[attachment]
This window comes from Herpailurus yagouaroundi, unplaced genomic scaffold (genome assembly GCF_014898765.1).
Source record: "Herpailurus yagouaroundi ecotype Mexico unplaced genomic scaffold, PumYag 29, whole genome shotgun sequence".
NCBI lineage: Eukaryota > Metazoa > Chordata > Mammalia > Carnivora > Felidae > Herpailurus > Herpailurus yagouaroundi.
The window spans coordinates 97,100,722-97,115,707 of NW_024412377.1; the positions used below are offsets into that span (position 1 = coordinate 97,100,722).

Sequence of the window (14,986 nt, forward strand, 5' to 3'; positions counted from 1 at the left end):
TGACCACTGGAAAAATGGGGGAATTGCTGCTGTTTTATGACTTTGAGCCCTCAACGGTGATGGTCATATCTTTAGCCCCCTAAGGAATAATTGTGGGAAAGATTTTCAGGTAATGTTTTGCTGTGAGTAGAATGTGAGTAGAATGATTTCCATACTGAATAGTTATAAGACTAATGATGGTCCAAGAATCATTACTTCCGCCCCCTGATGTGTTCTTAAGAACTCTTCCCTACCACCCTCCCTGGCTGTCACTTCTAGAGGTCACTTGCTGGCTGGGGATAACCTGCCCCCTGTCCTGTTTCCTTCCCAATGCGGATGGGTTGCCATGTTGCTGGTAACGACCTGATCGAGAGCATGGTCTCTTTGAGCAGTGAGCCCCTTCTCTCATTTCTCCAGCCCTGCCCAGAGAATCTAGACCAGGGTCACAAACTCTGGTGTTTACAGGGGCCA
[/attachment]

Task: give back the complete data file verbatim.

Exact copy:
This window comes from Herpailurus yagouaroundi, unplaced genomic scaffold (genome assembly GCF_014898765.1).
Source record: "Herpailurus yagouaroundi ecotype Mexico unplaced genomic scaffold, PumYag 29, whole genome shotgun sequence".
NCBI lineage: Eukaryota > Metazoa > Chordata > Mammalia > Carnivora > Felidae > Herpailurus > Herpailurus yagouaroundi.
The window spans coordinates 97,100,722-97,115,707 of NW_024412377.1; the positions used below are offsets into that span (position 1 = coordinate 97,100,722).

Sequence of the window (14,986 nt, forward strand, 5' to 3'; positions counted from 1 at the left end):
TGACCACTGGAAAAATGGGGGAATTGCTGCTGTTTTATGACTTTGAGCCCTCAACGGTGATGGTCATATCTTTAGCCCCCTAAGGAATAATTGTGGGAAAGATTTTCAGGTAATGTTTTGCTGTGAGTAGAATGTGAGTAGAATGATTTCCATACTGAATAGTTATAAGACTAATGATGGTCCAAGAATCATTACTTCCGCCCCCTGATGTGTTCTTAAGAACTCTTCCCTACCACCCTCCCTGGCTGTCACTTCTAGAGGTCACTTGCTGGCTGGGGATAACCTGCCCCCTGTCCTGTTTCCTTCCCAATGCGGATGGGTTGCCATGTTGCTGGTAACGACCTGATCGAGAGCATGGTCTCTTTGAGCAGTGAGCCCCTTCTCTCATTTCTCCAGCCCTGCCCAGAGAATCTAGACCAGGGTCACAAACTCTGGTGTTTACAGGGGCCA